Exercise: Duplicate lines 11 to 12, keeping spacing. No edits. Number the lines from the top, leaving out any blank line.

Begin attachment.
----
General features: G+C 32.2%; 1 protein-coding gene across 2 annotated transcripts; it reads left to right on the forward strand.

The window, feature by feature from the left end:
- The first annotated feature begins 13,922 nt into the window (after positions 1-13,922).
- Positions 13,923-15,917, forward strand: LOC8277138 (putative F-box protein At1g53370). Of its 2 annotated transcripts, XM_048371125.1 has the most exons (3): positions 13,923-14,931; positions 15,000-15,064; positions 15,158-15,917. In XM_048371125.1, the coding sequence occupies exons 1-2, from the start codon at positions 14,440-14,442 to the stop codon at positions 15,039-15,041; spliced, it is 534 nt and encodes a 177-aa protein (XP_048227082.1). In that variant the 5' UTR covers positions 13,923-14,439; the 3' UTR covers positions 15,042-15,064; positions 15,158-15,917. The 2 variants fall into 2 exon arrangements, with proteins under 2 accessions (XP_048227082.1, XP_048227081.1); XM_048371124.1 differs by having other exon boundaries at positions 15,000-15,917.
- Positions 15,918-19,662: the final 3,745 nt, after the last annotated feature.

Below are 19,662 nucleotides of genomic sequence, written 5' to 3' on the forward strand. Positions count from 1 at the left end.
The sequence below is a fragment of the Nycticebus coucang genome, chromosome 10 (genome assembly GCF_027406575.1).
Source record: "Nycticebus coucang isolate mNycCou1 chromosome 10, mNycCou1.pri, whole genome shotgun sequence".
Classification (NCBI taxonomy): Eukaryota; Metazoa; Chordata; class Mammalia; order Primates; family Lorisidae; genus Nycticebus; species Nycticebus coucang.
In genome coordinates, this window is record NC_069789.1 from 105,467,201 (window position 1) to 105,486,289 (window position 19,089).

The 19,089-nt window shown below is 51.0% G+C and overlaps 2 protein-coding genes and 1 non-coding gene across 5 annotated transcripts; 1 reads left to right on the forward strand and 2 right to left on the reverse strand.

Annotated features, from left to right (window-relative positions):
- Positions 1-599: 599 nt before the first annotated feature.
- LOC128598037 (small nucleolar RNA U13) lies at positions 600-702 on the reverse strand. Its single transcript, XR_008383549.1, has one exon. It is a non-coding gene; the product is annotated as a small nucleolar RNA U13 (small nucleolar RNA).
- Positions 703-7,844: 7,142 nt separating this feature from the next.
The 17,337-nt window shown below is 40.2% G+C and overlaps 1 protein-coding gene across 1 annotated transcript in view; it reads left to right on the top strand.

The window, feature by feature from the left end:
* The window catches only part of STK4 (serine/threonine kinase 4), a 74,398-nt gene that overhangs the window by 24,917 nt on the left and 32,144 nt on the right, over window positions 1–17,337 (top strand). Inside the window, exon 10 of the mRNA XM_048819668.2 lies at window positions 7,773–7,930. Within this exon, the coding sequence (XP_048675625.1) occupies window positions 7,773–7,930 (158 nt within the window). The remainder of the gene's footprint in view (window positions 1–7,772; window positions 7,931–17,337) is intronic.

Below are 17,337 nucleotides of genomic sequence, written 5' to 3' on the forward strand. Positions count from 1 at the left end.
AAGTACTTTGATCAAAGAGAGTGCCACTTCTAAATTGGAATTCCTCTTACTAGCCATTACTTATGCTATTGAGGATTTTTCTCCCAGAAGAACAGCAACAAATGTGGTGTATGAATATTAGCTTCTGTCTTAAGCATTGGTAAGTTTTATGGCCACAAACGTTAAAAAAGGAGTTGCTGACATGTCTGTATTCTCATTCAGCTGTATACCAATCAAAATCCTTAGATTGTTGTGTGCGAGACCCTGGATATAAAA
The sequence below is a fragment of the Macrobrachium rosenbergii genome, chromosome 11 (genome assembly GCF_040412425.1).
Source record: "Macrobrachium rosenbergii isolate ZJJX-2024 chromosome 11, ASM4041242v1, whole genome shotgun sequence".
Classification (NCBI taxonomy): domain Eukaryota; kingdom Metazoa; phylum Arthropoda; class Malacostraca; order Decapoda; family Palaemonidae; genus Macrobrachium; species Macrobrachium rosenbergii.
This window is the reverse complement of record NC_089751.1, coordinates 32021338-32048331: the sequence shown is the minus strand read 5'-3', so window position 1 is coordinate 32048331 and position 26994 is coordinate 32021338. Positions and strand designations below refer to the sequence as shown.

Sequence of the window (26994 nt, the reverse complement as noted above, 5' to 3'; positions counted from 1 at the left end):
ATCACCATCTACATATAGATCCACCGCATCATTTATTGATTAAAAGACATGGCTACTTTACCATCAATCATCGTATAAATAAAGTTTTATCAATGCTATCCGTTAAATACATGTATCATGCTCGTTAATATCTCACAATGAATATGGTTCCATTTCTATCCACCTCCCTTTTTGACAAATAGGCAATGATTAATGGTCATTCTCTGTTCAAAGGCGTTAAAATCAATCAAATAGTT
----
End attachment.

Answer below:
The 19,089-nt window shown below is 51.0% G+C and overlaps 2 protein-coding genes and 1 non-coding gene across 5 annotated transcripts; 1 reads left to right on the forward strand and 2 right to left on the reverse strand.

Annotated features, from left to right (window-relative positions):